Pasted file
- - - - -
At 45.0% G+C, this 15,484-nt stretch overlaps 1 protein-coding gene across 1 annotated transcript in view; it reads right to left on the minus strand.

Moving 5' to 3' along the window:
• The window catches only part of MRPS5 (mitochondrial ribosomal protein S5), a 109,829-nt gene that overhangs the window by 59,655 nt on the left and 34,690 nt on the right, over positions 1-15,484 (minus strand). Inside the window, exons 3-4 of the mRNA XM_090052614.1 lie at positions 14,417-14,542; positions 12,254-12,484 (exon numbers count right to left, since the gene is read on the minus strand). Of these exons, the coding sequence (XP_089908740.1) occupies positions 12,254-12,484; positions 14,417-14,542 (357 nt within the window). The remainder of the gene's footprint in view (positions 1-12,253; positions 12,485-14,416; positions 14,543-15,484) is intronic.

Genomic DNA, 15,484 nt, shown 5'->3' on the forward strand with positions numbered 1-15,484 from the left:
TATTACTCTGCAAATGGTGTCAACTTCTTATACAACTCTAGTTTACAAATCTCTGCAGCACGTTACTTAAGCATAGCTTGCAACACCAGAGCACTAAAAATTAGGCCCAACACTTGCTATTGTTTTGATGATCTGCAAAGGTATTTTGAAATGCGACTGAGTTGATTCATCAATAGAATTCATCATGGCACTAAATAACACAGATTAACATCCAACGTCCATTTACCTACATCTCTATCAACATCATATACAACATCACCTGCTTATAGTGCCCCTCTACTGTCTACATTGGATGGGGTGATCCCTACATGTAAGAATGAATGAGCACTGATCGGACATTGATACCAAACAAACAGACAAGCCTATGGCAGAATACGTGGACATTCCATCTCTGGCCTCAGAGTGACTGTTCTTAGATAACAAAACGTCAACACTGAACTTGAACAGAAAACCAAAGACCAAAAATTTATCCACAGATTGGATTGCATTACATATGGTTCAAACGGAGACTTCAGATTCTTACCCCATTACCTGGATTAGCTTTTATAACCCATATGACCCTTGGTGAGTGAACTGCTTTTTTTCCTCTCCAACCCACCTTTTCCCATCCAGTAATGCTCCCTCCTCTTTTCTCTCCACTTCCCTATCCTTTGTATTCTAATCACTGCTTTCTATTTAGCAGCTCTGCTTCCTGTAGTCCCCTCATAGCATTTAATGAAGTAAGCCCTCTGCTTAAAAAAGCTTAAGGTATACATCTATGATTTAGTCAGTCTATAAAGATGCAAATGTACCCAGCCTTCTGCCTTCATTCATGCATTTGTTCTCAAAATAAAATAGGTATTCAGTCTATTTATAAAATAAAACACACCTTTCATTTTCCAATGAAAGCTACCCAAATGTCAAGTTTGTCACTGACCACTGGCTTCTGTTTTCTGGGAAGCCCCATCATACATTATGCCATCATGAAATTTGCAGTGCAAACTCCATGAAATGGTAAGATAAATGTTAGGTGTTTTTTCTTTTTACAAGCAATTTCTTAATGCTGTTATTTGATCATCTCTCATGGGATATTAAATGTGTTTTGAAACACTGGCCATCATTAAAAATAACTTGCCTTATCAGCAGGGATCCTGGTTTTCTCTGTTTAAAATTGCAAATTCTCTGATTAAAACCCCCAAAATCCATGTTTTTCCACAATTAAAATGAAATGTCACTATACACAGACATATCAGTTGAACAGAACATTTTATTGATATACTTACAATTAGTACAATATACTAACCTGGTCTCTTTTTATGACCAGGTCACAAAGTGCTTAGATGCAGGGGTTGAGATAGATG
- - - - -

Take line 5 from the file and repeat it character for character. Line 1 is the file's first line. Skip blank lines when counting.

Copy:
TATTACTCTGCAAATGGTGTCAACTTCTTATACAACTCTAGTTTACAAATCTCTGCAGCACGTTACTTAAGCATAGCTTGCAACACCAGAGCACTAAAAATTAGGCCCAACACTTGCTATTGTTTTGATGATCTGCAAAGGTATTTTGAAATGCGACTGAGTTGATTCATCAATAGAATTCATCATGGCACTAAATAACACAGATTAACATCCAACGTCCATTTACCTACATCTCTATCAACATCATATACAACATCACCTGCTTATAGTGCCCCTCTACTGTCTACATTGGATGGGGTGATCCCTACATGTAAGAATGAATGAGCACTGATCGGACATTGATACCAAACAAACAGACAAGCCTATGGCAGAATACGTGGACATTCCATCTCTGGCCTCAGAGTGACTGTTCTTAGATAACAAAACGTCAACACTGAACTTGAACAGAAAACCAAAGACCAAAAATTTATCCACAGATTGGATTGCATTACATATGGTTCAAACGGAGACTTCAGATTCTTACCCCATTACCTGGATTAGCTTTTATAACCCATATGACCCTTGGTGAGTGAACTGCTTTTTTTCCTCTCCAACCCACCTTTTCCCATCCAGTAATGCTCCCTCCTCTTTTCTCTCCACTTCCCTATCCTTTGTATTCTAATCACTGCTTTCTATTTAGCAGCTCTGCTTCCTGTAGTCCCCTCATAGCATTTAATGAAGTAAGCCCTCTGCTTAAAAAAGCTTAAGGTATACATCTATGATTTAGTCAGTCTATAAAGATGCAAATGTACCCAGCCTTCTGCCTTCATTCATGCATTTGTTCTCAAAATAAAATAGGTATTCAGTCTATTTATAAAATAAAACACACCTTTCATTTTCCAATGAAAGCTACCCAAATGTCAAGTTTGTCACTGACCACTGGCTTCTGTTTTCTGGGAAGCCCCATCATACATTATGCCATCATGAAATTTGCAGTGCAAACTCCATGAAATGGTAAGATAAATGTTAGGTGTTTTTTCTTTTTACAAGCAATTTCTTAATGCTGTTATTTGATCATCTCTCATGGGATATTAAATGTGTTTTGAAACACTGGCCATCATTAAAAATAACTTGCCTTATCAGCAGGGATCCTGGTTTTCTCTGTTTAAAATTGCAAATTCTCTGATTAAAACCCCCAAAATCCATGTTTTTCCACAATTAAAATGAAATGTCACTATACACAGACATATCAGTTGAACAGAACATTTTATTGATATACTTACAATTAGTACAATATACTAACCTGGTCTCTTTTTATGACCAGGTCACAAAGTGCTTAGATGCAGGGGTTGAGATAGATG